Nonprofits and Governors Clash Over Syrian Refugees
by Foster, on News
The debate over Syrian refugees in the U.S. is stoking an unusual struggle between nonprofit groups helping people from broken lands and governors in about two dozen states who object to their arrivals.
Once the Department of Homeland Security clears refugees after reviews by multiple agencies, the heavy lifting falls to nine resettlement agencies, all nonprofits, and their hundreds of local offices and affiliates. The agencies, many with religious affiliations, perform a range of tasks, from meeting Syrian refugees at airports to helping them find jobs and apartments. They also aid families in navigating states’ public-assistance systems and enrolling children in schools.
But lately, these groups have found themselves at odds with many governors, almost all Republicans, who are voicing concerns about Syrian refugees or actively trying to halt their settlement, citing possible security risks in the wake of the Nov. 13 terror attacks in Paris. Perpetrators included Europeans radicalized after travel to Syria, and French officials said one attacker posed as a Syrian refugee in order to enter Europe.
Georgia Gov. Nathan Deal, shortly after the attack, announced an executive order barring state agencies from any involvement in accepting Syrian refugees.
“Until the federal government and Congress conducts a thorough review of current screening procedures and background checks, we will take every measure available to us at the state level to ensure the safety of Georgians,” he said at the time.
That didn’t stop World Relief, an agency based in Baltimore, from placing a Syrian family in Atlanta. Joshua Sieweke, who heads World Relief’s Atlanta office, said Thursday the Syrian family is still waiting to hear if the state will grant basic benefits like food stamps and Medicaid. Mr. Deal is waiting for an opinion from the state attorney general, his spokeswoman said.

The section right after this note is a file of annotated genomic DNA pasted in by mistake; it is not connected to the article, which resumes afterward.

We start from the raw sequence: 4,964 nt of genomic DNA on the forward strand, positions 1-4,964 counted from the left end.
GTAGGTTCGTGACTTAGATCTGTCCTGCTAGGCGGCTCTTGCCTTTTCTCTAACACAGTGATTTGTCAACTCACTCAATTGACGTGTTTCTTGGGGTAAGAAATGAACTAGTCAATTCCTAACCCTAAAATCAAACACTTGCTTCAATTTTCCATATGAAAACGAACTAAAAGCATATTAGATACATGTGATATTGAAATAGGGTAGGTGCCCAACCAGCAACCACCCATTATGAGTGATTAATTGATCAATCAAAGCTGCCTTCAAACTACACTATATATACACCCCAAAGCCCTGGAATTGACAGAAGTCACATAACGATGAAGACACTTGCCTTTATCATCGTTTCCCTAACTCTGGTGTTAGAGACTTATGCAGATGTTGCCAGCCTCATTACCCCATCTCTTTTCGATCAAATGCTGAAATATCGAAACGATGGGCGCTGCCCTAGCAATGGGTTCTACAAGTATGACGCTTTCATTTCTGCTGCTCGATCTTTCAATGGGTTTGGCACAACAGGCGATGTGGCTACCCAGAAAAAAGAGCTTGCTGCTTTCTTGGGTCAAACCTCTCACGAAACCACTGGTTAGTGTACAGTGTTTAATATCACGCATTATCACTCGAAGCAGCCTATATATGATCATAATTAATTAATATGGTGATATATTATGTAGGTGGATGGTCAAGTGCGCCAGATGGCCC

The International Rescue Committee placed a family of six Syrians in Texas more than a week ago, reuniting them with relatives, despite the objections of state officials. They were among 21 Syrians resettled in Texas during the week by different agencies.
“It’s less about challenging the state than continuing our work,” said Donna Duvin, executive director of IRC’s Dallas field office. Syrian families are victims of violence and persecution, she said, adding: “We’re very confident that we’re operating within the law.”
The Obama administration plans to bring in at least 10,000 Syrian refugees in the current fiscal year, part of an overall rise to 85,000 refugees from around the world, up from 70,000 the prior fiscal year. Proponents have said refugee screening, which can take years, is the most intensive vetting process for any travelers to the U.S.
Those reviews may include several hours of interviews with the U.N. refugee aid agency, which also collects personal documents and could take months to complete its security review. The U.N. agency also scans applicants’ irises. From there, the U.S. reviews include interviews and screening by multiple intelligence and security agencies. Syrians go through an added security layer with classified details, according to the State Department.